What happens, if in the event a claim for loss or damage to the cargo while in transit, the insurer takes an off-coverage position or there is some dispute as to the amount of indemnity owing the affected cargo interest? Recall that in many (if not the majority) of cases, there was likely little if any discussion between the customer and the forwarder as to what insurance was being placed and what was being covered as opposed to what would not be covered by way of a cargo transit mishap.

A Brief Overview on the Duty of Care of Insurance Brokers in Canada

Brokers have been fixed with the following duties:

1. obtaining and understanding their client’s instructions;

2. determining their client’s needs and requirements;

3. providing appropriate advice;

4. effectively marketing the client’s risk; and

5. confirming coverage of the absence of coverage.2

This presents a troubling issue given the fact that the focus of the transaction at the front end likely only concerned shipping logistics. As stated there was likely little, if any, discussion about the nature of the insurance coverage or any particular needs. This scenario can be distinguished from the usual insurance broker/client relationship were the primary undertaking on the part of the broker, and the reason for any discussion in the first place relates to the placement of insurance. However, if and when the freight forwarder adds the shipper as an insured to the cargo policy, the forwarder must then be concerned that it might be held to the duty of care generally expected of insurance brokers.

The duty of care expected on the part of insurance brokers, as developed by the leading case law in Canada can be simplified into the following basic propositions:

  1. “They are, after all, licensed professionals,3 who specialize in helping clients with risk assessments and in tailoring insurance policies to fit the particular needs of their customers….. Subtle differences in the form of coverage available are frequently difficult to the average person to understand. Agents and brokers are trained to understand these differences and to provide individualized insurance advice”.4
  2. “The broker… is to exercise a reasonable degree of skill and is to obtain policies on the terms bargained for and to service those policies as circumstances might require. The agent also has a duty to advise his principal if he is unable to obtain the policy as bargained for so that his principal may take such further steps to protect himself if he deems desirable. The troublesome part perhaps is that there are other cases, where the client gives no specific instructions but rather relies on this agent to see that he is protected and, if the agent agrees to do business with him on those terms, then he cannot afterwards, when an uninsured loss arises, shrug off the responsibility he has assumed. Therefore, it is the duty to either procure such coverage, or draw to the attention of the [insured] its failure or inability to do so and the consequences of the gap in coverage.”5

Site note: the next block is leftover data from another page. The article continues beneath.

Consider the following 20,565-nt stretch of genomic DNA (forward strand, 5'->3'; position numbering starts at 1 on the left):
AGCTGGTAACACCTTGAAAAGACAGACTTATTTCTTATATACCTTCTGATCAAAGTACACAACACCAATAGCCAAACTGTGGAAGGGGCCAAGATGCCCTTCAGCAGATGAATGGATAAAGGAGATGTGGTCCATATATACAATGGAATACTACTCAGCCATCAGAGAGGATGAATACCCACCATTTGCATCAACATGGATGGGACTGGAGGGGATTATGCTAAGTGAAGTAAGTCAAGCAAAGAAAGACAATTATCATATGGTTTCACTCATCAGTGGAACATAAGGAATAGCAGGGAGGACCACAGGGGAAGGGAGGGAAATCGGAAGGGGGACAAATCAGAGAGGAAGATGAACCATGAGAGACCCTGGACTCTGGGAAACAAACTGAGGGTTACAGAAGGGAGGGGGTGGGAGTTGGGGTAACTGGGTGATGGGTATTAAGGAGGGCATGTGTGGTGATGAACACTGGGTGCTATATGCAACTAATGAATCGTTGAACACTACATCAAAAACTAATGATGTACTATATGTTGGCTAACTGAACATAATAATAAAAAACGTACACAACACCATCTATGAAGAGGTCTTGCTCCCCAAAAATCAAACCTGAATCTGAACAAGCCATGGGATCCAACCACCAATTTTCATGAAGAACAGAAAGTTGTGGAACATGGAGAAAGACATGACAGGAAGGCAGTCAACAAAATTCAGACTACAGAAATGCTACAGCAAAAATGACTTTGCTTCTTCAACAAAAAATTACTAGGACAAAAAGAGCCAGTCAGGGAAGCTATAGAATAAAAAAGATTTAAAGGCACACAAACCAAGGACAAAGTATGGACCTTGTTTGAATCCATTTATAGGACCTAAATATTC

3. Where a customer adequately describes the nature of his or her business to the agent, the onus is then on the agent to review the insurance needs of the customer and to provide the full coverage requested. Should an uninsured loss occur, the agent will be liable unless he has pointed out the gaps in coverage to the customer and advised him or her how to protect those gaps.6

The Canadian International Freight Forwarders Association (“CIFFA”) Standard Trading Conditions

These Standard Trading Conditions are working their way into prominence and tend to be incorporated by all of the major forwarders into their dealings with shippers. These conditions are available to freight forwarders who are CIFFA members and are not imposed as a matter of law, but have to be contractually incorporated into the dealings with the shipper. It is interesting to point out how the above “duty of care” issue is addressed in the Standard Trading Conditions. The conditions provide, in part:

13.”The Customer must give the Company instructions in writing to arrange insurance on its goods a reasonable time before the tender of goods for storage or transport. The Company may carry out these instructions by declaring the value of the goods under an open marine cargo policy taken out by the Company and, upon request, provide a certificate or declaration of insurance, or other evidence of insurance. The coverage on goods so declared is subject to the terms and conditions of the policy. The Company is not liable if the Customer for any reason whatsoever fails to recover a loss in whole or in part from the insurer under the policy, even though the premium charged by the insurer is different from the Company’s charges to the Customer. If the coverage under its open marine cargo policy is not satisfactory, the Company will recommend an insurance broker to arrange insurance appropriate to the Customer’s needs. After making this recommendation, the Company has no further duty regarding insurance, and no liability for loss of or damage to the goods during transport or storage that could have been covered by insurance on the goods, whether such loss or damage has been caused or contributed to by its negligence or breach of these conditions, or otherwise.7 “

Regulatory Compliance Issues